ARLINGTON, Va.—Last night, Oregon Gov. Tina Kotek signed a bipartisan bill into law that will expand the state’s homemade food industry. The Institute for Justice (IJ), the nation’s leading advocate for homemade food producers, applauds Gov. Kotek and state lawmakers for passing these needed reforms.
“Today is a great day for people throughout the Beaver State who want to use their passion for cooking and baking to earn an honest living,” said IJ Assistant Director of Activism Special Projects Jennifer McDonald. “We applaud Gov. Kotek and supporters of this bill in the legislature for working together to improve the state’s cottage food laws.”
The new law will expand Oregon’s cottage food industry in four main ways:
- It raises the annual gross revenue cap for cottage food producers from $20,000 to $50,000.
- It allows cottage food producers to conduct online sales, mail delivery and retail sales.
- It protects the safety of cottage food producers by no longer requiring them to list their home addresses on their food labels.
- It ensures the state cannot ban pet owners from selling homemade foods, as long as the pet stays out of the kitchen during production.
Jenny Berg of Bend, Oregon, began baking sourdough bread during the pandemic. She loves selling her breads to people in her community, and her neighbors value the ability to buy hyper-local homemade goods. But Jenny’s dreams of expanding her business were hampered by Oregon’s incredibly low annual sales cap.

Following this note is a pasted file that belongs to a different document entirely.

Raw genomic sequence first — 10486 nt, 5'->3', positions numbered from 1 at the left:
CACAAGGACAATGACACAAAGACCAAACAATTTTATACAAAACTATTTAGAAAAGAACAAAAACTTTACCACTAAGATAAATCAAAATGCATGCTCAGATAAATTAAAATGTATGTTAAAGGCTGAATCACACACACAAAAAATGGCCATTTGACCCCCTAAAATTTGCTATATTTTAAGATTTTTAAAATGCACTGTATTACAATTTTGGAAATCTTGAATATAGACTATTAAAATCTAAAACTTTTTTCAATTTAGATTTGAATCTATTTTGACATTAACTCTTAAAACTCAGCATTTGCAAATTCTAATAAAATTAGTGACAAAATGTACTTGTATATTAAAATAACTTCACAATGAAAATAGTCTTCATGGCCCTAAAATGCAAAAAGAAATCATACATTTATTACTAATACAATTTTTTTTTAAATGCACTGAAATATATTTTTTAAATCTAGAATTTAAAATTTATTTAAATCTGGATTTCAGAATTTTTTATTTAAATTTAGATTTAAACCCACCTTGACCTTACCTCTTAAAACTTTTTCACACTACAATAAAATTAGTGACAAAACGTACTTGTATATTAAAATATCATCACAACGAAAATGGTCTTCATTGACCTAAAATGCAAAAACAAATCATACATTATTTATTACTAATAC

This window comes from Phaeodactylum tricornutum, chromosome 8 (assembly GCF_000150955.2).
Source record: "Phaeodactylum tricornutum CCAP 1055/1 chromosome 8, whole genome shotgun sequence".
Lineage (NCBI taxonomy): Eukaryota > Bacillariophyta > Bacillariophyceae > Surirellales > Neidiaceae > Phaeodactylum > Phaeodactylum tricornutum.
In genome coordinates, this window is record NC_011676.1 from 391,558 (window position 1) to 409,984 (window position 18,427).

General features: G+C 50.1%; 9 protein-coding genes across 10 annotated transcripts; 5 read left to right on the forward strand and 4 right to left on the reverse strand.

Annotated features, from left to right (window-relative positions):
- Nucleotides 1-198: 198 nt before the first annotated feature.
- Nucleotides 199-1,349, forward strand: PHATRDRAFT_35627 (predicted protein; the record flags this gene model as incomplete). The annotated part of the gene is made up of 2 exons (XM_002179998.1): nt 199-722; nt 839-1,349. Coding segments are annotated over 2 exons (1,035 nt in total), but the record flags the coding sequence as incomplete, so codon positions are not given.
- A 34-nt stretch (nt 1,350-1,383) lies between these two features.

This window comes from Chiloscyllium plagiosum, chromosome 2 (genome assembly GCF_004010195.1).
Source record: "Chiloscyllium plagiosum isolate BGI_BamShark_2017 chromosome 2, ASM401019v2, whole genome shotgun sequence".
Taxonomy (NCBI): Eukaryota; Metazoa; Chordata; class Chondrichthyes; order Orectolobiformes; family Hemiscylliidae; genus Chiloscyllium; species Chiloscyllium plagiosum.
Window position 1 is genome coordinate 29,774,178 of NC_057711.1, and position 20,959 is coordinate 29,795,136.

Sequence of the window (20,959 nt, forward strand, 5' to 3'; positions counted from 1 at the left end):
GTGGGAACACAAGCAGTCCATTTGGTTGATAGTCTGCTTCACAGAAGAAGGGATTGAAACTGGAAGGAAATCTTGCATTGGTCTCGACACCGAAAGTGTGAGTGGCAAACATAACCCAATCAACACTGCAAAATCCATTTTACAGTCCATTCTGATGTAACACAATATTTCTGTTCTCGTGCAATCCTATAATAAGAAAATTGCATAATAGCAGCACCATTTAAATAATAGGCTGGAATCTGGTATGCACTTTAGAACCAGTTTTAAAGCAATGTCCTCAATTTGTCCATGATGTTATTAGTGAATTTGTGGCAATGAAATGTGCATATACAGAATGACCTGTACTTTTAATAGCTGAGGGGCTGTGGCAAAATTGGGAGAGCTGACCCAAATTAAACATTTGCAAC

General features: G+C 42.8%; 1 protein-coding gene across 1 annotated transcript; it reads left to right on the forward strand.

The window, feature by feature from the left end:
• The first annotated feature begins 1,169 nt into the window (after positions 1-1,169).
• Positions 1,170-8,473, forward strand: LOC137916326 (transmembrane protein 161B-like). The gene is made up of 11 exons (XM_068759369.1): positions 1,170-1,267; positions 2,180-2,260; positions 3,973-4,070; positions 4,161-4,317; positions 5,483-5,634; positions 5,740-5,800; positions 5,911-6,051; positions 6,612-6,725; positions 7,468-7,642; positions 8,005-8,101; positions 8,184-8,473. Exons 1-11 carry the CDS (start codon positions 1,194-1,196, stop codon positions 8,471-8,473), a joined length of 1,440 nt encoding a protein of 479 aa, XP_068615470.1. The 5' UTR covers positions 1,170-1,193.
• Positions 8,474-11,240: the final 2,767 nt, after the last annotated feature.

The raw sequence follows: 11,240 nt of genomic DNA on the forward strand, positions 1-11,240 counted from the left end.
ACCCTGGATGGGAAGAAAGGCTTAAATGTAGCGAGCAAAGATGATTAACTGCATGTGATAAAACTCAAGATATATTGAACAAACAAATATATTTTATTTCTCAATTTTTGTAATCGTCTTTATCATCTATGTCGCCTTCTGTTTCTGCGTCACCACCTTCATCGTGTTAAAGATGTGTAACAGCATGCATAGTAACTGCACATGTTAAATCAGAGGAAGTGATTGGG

“This law is a major win for cottage food producers. It’s the beginning of the removal of over-reaching government restrictions on the home bakers without compromising food safety,” said Jenny Berg. “For me, starting my porch pickup bread business during the pandemic meant that I didn’t have to rely on government subsidies and could contribute economic and psychological value to my family and community during a dark time. With the passage of SB643, Oregon cottage food producers have the ability to earn a higher wage, expand revenue channels, and even transition to the less restrictive licensed domestic kitchen baker.”
All 50 states and Washington, D.C., allow the sale of homemade shelf-stable goods or “cottage foods” such as cookies, cakes, jams, and more. Prior to the enactment of SB 643, Oregon had one of the lowest gross annual sales caps in the country. Research shows that expanding cottage food laws will provide greater access to entrepreneurship for women, people of modest means, and those living in rural communities.
IJ has defended the rights of homemade food producers throughout the country. In 2015, following an IJ lawsuit, Minnesota expanded its cottage food laws to allow the sale of baked and canned goods. In 2021, New Jersey ended its ban on the sale of home-baked goods, following a lawsuit brought by IJ and cottage food producers. Last year, IJ won a case on behalf of home bakers in Wisconsin, which the state is currently appealing.